The Battle for Christmas
Now and again we hear about how there is a war being waged on Christmas. Yet the Puritans did not celebrate Christmas. In 1659, the Massachusetts General Court even declared celebrating Christmas to be a criminal offense. How did we get from there to here?
The Puritan’s reasoning against the December 25th holiday included there being no mention in the Bible of when Christ was born and that no shepherds would have been out with flocks in December. Increase Mather stated that those who did celebrate Christmas in December did not do so “thinking that Christ was born in that month, but because the Heathens Saturnalia was at that time kept in Rome and they were willing to have those Pagan Holidays metamorphosed into Christian (ones).”
Christmas was celebrated in many different ways-pious devotion, feasting, drinking, misrule and carnival, social inversion, and even violence, but they were all public celebrations. By the mid-1700’s, even Massachusetts joined in, but in a “suitable” manner, without including superstition and without the excesses of the day.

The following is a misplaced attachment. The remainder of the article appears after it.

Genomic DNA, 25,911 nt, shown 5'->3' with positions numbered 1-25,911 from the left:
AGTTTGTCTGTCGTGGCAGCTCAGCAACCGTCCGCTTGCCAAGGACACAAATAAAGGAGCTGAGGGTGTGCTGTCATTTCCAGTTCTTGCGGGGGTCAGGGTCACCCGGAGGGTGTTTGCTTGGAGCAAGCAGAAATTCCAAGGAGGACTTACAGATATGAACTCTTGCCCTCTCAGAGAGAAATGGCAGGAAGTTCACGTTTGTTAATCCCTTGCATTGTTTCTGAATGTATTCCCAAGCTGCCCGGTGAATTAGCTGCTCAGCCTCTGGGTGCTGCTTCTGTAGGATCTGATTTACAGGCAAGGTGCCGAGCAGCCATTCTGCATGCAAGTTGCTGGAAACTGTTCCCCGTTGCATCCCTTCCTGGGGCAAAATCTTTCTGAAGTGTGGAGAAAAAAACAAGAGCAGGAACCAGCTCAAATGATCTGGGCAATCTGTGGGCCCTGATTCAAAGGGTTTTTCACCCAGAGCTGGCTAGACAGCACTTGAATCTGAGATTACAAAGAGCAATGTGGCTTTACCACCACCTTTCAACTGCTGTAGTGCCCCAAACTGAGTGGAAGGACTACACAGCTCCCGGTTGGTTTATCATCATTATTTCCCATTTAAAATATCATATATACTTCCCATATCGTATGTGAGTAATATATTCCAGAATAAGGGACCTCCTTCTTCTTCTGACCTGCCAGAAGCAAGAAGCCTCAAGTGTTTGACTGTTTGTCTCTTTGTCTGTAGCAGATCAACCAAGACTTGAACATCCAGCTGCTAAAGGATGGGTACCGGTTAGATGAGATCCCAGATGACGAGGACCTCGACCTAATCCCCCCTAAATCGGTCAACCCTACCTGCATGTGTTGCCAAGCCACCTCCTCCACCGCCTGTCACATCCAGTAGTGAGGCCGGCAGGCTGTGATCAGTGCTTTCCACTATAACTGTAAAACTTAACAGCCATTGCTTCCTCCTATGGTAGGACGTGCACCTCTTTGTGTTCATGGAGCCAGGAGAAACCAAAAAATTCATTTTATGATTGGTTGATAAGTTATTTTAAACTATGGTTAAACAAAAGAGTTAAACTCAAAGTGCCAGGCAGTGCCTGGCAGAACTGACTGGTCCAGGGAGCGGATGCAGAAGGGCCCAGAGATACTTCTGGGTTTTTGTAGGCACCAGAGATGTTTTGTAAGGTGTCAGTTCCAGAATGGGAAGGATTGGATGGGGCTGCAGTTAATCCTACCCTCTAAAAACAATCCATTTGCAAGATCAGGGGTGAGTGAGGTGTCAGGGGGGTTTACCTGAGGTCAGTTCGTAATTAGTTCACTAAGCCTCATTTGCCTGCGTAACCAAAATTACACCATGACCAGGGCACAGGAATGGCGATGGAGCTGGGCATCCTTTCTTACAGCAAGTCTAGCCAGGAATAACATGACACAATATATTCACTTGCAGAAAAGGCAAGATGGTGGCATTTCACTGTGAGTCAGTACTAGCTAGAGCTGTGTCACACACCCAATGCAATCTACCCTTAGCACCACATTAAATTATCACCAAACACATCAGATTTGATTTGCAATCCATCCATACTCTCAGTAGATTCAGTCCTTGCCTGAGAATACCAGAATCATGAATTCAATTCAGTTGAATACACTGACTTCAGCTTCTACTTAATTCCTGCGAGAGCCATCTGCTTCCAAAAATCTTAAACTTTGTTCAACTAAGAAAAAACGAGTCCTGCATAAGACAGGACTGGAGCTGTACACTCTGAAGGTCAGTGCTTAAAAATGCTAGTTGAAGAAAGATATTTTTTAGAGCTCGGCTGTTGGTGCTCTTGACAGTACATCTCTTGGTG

The commercialism associated with Christmas, and decried as taking away from the “true meaning” of the holiday, actually reflects the 19th century redefinition of Christmas as a family holiday, instead of a public one. The author states that Christmas as we know it started with the mercantile Episcopalian Knickerbockers in New York City in the 1820’s, including Washington Irving and Clement Clarke Moore (A Visit from St. Nicholas), who popularized this genteel version Christmas.
Christmas gained official recognition in the US between the 1840's-1860's. By 1865, 27 out of 36 states had set December 25th as a day when certain kinds of ordinary business could not be legally transacted. Interestingly, two of the states that did not enact this legislation were in the south east.
Behind the images of domestic bliss that Americans now regard as the timeless embodiment of Christmas lies a convoluted social, political, and theological history filled with irony. From colonial New England through 18th and 19th century New York’s urban Yuletide contributions, historian author Stephen Nissenbaum does a fascinating and thorough job of tracing Christmas in America.
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